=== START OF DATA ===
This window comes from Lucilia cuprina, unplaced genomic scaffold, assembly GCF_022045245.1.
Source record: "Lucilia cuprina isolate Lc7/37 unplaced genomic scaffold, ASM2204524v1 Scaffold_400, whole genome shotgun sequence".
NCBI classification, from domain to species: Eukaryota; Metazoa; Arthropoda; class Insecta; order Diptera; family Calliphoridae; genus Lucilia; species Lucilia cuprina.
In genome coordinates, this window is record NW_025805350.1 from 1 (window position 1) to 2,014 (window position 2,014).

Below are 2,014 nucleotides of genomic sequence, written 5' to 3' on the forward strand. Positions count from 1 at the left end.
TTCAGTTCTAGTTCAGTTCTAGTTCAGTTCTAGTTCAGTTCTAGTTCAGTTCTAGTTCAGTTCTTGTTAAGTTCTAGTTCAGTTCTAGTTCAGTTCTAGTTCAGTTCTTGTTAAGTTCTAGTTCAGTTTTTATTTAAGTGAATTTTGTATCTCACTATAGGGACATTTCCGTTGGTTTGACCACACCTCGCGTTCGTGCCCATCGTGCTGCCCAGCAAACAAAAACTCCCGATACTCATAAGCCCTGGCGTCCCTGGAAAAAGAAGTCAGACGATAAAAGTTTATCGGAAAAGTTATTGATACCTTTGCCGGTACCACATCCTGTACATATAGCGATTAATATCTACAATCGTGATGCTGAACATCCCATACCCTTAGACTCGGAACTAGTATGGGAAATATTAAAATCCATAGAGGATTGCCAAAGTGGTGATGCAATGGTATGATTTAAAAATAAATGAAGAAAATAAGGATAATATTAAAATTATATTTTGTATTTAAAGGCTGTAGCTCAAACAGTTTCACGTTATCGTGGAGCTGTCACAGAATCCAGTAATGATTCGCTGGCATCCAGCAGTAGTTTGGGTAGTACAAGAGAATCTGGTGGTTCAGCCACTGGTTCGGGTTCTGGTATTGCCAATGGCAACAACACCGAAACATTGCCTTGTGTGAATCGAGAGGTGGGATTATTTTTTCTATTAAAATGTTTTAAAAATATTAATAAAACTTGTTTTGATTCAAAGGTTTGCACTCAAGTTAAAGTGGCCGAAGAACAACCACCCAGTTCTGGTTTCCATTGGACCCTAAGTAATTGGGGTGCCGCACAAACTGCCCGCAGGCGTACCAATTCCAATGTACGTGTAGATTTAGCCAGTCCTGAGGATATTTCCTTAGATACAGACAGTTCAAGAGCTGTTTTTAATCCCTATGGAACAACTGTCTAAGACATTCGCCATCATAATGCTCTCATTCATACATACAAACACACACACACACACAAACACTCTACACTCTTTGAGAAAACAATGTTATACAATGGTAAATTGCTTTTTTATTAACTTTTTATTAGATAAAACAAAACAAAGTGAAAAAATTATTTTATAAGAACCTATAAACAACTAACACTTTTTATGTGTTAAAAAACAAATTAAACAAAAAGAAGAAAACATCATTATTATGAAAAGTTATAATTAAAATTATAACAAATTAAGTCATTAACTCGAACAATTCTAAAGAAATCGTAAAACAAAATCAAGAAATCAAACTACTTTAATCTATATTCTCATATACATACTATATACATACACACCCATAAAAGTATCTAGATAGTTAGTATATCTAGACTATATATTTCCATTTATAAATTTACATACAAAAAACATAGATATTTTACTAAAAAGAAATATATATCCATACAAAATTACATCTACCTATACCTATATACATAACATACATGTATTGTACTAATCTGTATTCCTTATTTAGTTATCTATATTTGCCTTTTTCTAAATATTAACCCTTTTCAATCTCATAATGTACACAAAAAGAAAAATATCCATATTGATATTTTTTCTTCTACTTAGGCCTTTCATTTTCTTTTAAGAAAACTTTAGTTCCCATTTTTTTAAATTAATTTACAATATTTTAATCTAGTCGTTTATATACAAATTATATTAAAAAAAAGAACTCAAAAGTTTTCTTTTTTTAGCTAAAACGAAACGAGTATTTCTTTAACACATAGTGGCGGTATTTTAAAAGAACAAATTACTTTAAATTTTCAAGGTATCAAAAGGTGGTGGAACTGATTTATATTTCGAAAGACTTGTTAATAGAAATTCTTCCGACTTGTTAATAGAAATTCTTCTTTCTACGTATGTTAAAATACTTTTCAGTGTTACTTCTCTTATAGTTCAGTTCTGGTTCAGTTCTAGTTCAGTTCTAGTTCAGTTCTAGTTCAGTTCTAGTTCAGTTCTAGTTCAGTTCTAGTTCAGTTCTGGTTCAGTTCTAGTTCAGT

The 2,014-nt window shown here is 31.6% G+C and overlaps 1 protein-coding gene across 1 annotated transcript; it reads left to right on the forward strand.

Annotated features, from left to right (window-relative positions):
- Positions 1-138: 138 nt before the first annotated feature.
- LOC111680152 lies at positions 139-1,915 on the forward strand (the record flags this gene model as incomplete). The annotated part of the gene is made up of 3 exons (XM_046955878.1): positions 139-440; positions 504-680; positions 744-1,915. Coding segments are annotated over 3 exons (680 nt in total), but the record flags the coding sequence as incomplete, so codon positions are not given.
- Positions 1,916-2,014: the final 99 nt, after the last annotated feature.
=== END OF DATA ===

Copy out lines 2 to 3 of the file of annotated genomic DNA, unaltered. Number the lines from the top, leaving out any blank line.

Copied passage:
Source record: "Lucilia cuprina isolate Lc7/37 unplaced genomic scaffold, ASM2204524v1 Scaffold_400, whole genome shotgun sequence".
NCBI classification, from domain to species: Eukaryota; Metazoa; Arthropoda; class Insecta; order Diptera; family Calliphoridae; genus Lucilia; species Lucilia cuprina.